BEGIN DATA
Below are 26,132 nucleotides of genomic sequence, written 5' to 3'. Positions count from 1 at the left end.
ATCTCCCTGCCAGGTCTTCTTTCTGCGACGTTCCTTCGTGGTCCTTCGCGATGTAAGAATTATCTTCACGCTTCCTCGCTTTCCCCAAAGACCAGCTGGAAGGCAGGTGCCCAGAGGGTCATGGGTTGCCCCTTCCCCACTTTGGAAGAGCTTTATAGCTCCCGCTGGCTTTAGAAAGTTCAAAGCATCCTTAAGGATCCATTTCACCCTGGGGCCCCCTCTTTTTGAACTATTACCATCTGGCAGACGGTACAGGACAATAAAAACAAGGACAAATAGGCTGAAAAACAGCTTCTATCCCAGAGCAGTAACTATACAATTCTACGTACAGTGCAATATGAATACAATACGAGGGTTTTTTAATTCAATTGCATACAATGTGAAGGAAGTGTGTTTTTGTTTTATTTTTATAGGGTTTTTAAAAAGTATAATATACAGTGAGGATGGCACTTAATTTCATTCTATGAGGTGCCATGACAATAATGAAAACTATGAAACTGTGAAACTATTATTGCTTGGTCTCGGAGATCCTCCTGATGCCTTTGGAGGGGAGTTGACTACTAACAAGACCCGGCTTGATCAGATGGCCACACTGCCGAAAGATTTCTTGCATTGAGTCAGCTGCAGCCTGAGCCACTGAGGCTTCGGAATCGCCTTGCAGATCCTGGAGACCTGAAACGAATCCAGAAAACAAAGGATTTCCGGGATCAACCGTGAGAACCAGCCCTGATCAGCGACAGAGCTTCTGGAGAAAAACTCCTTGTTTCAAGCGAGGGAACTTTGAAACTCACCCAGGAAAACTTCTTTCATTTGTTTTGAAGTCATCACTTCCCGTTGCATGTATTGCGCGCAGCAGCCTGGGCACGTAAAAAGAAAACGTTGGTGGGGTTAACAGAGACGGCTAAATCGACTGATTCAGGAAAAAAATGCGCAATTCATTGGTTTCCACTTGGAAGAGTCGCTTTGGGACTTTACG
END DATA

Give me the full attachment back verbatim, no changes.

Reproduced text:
Below are 26,132 nucleotides of genomic sequence, written 5' to 3'. Positions count from 1 at the left end.
ATCTCCCTGCCAGGTCTTCTTTCTGCGACGTTCCTTCGTGGTCCTTCGCGATGTAAGAATTATCTTCACGCTTCCTCGCTTTCCCCAAAGACCAGCTGGAAGGCAGGTGCCCAGAGGGTCATGGGTTGCCCCTTCCCCACTTTGGAAGAGCTTTATAGCTCCCGCTGGCTTTAGAAAGTTCAAAGCATCCTTAAGGATCCATTTCACCCTGGGGCCCCCTCTTTTTGAACTATTACCATCTGGCAGACGGTACAGGACAATAAAAACAAGGACAAATAGGCTGAAAAACAGCTTCTATCCCAGAGCAGTAACTATACAATTCTACGTACAGTGCAATATGAATACAATACGAGGGTTTTTTAATTCAATTGCATACAATGTGAAGGAAGTGTGTTTTTGTTTTATTTTTATAGGGTTTTTAAAAAGTATAATATACAGTGAGGATGGCACTTAATTTCATTCTATGAGGTGCCATGACAATAATGAAAACTATGAAACTGTGAAACTATTATTGCTTGGTCTCGGAGATCCTCCTGATGCCTTTGGAGGGGAGTTGACTACTAACAAGACCCGGCTTGATCAGATGGCCACACTGCCGAAAGATTTCTTGCATTGAGTCAGCTGCAGCCTGAGCCACTGAGGCTTCGGAATCGCCTTGCAGATCCTGGAGACCTGAAACGAATCCAGAAAACAAAGGATTTCCGGGATCAACCGTGAGAACCAGCCCTGATCAGCGACAGAGCTTCTGGAGAAAAACTCCTTGTTTCAAGCGAGGGAACTTTGAAACTCACCCAGGAAAACTTCTTTCATTTGTTTTGAAGTCATCACTTCCCGTTGCATGTATTGCGCGCAGCAGCCTGGGCACGTAAAAAGAAAACGTTGGTGGGGTTAACAGAGACGGCTAAATCGACTGATTCAGGAAAAAAATGCGCAATTCATTGGTTTCCACTTGGAAGAGTCGCTTTGGGACTTTACG